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blankWith over 60 Android devices launched since the beginning of 2020 and 18 iOS versions released in the first half of 2020, mobile testing is a challenge for many organizations. You  constantly have to catch up with the permutations of new OS versions and test a growing number of devices. Whether you are testing your application manually or through automation you can find two types of devices to test on – virtual devices (emulators/simulators) and real devices.

It is important to simulate the user behavior while testing and also cover as many devices as possible to ensure the end users won’t face any issues using the app.

Is it enough to test on virtual devices or is investing in real devices is must?
What is a virtual device? What’s the difference between emulators and simulators?
A virtual device is a “program” that behaves like a real device and imitates a mobile device’s real software and hardware. There are two types of virtual devices – Emulators and Simulators.

Both emulators and simulators serve the same purpuse – you can run tests using them. Popular development tools such as Android Studio IDE or xCode already have them integrated. Virtual devices are useful for testing basic scenarios and give you immediate availability without the need to wait in line at the Apple store to get access to the latest iPhone or iPad..

Simulators are mimicking software while emulators are mimicking software and hardware. Simulators are common for iOS while emulators are more common for Android.

Virtual devices allow you to debug the code easily with the help of proper logs without a need to buy a real device for this purpose.

It is possible to simulate some edge cases like GPS Location check and low battery however take the results with a grain of salt. They will never produce results that fully align with those you would get on a real device. They do give you a sense

As we are trying to simulate user actions with our automation testing the main disadvantage will be “testing on virtual device” itself. Apps might not work the same way on Real Device and there are zero users who actually use virtual devices to interact with the app.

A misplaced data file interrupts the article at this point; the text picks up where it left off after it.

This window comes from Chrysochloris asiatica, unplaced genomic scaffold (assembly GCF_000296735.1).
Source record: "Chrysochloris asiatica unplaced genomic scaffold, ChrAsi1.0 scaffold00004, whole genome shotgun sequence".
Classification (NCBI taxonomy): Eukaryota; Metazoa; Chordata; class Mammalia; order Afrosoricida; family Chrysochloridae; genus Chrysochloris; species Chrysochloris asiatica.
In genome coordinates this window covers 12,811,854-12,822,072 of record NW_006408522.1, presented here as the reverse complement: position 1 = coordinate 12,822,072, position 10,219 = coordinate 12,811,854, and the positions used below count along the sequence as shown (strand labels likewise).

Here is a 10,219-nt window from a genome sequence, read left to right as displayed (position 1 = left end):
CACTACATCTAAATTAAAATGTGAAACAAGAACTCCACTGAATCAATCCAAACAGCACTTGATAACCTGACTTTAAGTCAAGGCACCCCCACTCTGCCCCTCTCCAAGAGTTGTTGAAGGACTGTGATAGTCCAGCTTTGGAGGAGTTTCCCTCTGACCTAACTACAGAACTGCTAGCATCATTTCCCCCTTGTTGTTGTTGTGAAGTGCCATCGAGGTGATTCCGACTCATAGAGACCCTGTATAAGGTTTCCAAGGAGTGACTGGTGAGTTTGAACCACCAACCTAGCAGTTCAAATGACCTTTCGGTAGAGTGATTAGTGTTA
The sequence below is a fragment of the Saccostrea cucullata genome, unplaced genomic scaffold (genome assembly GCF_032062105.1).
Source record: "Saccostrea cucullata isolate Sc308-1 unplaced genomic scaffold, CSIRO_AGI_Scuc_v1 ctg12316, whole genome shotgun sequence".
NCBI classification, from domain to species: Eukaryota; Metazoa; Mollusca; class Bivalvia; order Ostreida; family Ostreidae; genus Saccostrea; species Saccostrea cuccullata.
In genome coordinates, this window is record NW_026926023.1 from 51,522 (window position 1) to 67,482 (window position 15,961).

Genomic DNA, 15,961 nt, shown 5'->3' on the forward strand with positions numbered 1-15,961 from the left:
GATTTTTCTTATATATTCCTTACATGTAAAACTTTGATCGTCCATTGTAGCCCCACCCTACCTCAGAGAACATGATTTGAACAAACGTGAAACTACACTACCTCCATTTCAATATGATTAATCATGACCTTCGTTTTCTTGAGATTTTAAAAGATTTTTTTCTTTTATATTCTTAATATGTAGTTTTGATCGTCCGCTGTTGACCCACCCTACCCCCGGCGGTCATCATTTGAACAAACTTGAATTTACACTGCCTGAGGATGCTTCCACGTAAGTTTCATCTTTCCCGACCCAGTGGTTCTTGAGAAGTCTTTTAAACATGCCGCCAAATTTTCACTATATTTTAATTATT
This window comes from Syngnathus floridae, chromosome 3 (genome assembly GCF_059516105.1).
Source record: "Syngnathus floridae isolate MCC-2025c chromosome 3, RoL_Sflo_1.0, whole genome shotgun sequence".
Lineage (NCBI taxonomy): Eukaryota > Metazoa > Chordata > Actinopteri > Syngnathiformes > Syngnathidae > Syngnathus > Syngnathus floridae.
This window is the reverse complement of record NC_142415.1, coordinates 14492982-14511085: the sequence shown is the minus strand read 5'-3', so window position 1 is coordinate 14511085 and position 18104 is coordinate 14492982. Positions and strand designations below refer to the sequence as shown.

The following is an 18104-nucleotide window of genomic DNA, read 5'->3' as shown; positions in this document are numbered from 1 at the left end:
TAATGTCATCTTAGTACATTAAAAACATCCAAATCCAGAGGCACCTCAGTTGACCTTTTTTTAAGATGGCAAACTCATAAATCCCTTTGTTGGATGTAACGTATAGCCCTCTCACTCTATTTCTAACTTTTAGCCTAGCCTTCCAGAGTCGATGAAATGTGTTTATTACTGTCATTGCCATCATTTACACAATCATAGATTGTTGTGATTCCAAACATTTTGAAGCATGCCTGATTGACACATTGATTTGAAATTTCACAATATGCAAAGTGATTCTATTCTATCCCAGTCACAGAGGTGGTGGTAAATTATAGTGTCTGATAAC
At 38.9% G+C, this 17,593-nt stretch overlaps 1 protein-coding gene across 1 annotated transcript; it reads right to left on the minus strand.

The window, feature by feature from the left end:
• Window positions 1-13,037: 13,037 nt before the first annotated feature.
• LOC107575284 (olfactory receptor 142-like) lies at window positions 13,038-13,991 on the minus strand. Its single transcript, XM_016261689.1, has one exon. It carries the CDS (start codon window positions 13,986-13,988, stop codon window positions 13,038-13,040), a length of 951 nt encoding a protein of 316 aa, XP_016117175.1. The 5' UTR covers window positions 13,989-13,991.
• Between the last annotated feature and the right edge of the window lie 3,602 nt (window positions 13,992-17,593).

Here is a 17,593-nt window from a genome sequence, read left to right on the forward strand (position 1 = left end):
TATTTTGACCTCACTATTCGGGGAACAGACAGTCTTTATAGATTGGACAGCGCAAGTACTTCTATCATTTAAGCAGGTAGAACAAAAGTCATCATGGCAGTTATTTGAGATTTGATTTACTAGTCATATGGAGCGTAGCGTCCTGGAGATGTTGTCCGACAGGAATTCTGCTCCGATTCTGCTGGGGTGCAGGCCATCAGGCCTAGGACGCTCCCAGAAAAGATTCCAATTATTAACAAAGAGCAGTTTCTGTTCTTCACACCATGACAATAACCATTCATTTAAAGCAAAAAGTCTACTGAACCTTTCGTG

What are Real Devices?

Real devices are literally physical devices – tablets, mobile phones, laptops etc.  Naturally testing on real devices provides more reliable results and an experience close to that of the user.
Real Devices, as opposed to virtual devices, can test certain scenarios such as:
– Performance
– Lack of network
– GPS locations
– Push notifications
– Messages

When to test on a virtual device and when to test on a real device?

The tradeoff between testing on real devices and virtual devices is the tradeoff between cost and risk. In a nutshell real devices are more expensive to test but for some applications they might be the difference between 80% confidence and 90% confidence. For most apps virtual devices can give you decent coverage in terms of testing the functionality and UI. Virtual devices are also cheaper to test since you can set up the virtual device with any flavor and configuration you want.
You get a fresh instance and don’t have to worry about resetting settings and the initial state. But virtual devices might fail to detect memory leak, high CPU usage, latency and network delays. They will also not support automating certain scenarios such as scenarios involving sensors. Finally some devices include custom OS and OEM “skin” on top of the original OS. Virtual devices typically would not include custom OS and skins. Other differences between virtual and real devices include the lack of SIM card, the type of file being tested (for iOS simulators .APP vs. .IPA for real devices) and app store accessibility.
Real device testing comes at cost: One has to maintain a certain number of devices, procure, maintain and repair these devices. Also automation on real devices requires additional efforts: system messages will appear, the device doesn’t always reset to its initial state etc. Cloud solutions can help in this case as they provide 100s of real devices on the cloud. No need to worry about OS, screen resolution, model etc – you can choose any configuration and change it anytime you need in future.

Best Practices for virtual vs. real device testing

Developers in most agile companies use simulators and emulators to do a basic sanity. Given each device is expensive and speed as well as frequency of testing impacts the decision to test on virtual devices.
After a basic sanity has passed apps will go to QA. Depending on the functionality that needs to be tested, QA will choose virtual or real devices. If you need to test GPS Location, weather, lack of network, push notifications etc  – Real Devices will be the best choice. 
It is also better to use Real Devices for final regression tests before release to make sure that app behaves as expected with the software and hardware similar to that of the end user.
For better device coverage it is useful to use cloud solutions that provide real devices on cloud. We would also recommend in some cases to run your integration tests on real devices. These end-to-end flows can behave differently between virtual and real devices. 21 supports the execution of automated AI based self-maintained mobile tests on both virtual devices and real devices. 21 has seamless integration to most cloud based device labs such as Sauce Labs, Perfecto and others.
With thousands of tests authored on our platform. we’ve seen a number of cases where scenarios behaved differently on emulators vs. real devices. We’ve developed sophisticated locators and root-cause analysis engine to address the challenges of testing on mobile devices.

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